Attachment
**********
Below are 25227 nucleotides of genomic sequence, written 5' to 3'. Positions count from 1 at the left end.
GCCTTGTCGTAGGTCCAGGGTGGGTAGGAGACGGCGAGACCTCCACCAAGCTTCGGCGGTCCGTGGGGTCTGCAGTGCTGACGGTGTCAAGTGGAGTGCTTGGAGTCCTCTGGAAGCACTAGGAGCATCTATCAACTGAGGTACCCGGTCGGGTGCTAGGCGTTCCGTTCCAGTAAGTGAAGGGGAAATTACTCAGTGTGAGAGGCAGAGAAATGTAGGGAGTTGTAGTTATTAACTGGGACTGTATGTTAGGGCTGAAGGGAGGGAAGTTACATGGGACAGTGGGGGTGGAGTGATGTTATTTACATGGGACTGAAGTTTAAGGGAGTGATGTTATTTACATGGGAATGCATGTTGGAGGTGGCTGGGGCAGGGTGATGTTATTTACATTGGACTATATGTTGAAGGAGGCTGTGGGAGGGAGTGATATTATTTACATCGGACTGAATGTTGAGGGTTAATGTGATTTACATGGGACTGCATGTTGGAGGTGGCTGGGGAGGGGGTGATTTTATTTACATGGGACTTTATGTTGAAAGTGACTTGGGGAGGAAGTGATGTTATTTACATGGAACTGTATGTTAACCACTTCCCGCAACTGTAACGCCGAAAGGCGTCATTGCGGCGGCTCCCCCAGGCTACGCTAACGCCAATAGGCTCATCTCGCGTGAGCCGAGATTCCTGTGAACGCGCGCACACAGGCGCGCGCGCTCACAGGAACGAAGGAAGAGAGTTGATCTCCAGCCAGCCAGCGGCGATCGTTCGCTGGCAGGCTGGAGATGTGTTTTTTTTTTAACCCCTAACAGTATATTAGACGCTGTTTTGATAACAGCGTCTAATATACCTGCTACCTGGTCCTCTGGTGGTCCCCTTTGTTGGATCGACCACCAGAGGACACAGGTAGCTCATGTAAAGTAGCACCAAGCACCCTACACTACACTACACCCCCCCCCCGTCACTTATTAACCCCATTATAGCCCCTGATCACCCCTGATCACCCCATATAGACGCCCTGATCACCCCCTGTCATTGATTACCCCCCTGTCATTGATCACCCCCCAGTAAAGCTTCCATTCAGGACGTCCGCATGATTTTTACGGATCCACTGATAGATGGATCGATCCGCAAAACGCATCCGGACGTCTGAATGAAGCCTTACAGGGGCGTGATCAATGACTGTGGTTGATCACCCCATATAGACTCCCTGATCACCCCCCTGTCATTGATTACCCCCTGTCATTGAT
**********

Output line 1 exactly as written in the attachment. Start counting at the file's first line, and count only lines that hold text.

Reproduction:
Below are 25227 nucleotides of genomic sequence, written 5' to 3'. Positions count from 1 at the left end.